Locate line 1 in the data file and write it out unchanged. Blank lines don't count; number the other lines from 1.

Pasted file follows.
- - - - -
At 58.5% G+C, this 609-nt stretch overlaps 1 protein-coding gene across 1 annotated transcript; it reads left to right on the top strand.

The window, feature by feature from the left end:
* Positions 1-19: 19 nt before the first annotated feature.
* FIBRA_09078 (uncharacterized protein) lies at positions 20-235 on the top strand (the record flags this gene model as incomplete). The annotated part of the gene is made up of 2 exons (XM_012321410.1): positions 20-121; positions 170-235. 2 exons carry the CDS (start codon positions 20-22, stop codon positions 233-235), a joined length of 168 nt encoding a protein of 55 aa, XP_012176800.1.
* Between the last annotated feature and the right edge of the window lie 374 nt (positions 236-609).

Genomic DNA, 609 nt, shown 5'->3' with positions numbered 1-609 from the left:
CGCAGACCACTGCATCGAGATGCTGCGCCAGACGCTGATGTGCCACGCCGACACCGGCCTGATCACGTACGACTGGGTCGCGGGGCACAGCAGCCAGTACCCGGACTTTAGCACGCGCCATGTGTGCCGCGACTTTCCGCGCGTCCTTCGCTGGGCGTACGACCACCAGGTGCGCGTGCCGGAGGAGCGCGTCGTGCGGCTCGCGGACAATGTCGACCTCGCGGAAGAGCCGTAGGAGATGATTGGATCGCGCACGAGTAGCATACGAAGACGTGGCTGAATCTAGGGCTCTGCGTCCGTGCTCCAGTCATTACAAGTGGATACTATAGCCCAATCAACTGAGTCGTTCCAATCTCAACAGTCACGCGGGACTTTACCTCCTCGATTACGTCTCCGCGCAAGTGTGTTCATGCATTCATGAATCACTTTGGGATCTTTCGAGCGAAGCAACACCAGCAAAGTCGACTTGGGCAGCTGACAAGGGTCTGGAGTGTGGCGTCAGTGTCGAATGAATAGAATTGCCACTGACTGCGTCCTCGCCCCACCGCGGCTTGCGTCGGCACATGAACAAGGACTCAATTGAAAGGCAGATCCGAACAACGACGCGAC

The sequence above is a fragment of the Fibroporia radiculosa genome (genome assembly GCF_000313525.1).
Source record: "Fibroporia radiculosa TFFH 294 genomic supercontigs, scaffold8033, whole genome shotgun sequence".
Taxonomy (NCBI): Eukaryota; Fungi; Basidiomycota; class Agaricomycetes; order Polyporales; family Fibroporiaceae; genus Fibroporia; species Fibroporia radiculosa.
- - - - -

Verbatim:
At 58.5% G+C, this 609-nt stretch overlaps 1 protein-coding gene across 1 annotated transcript; it reads left to right on the top strand.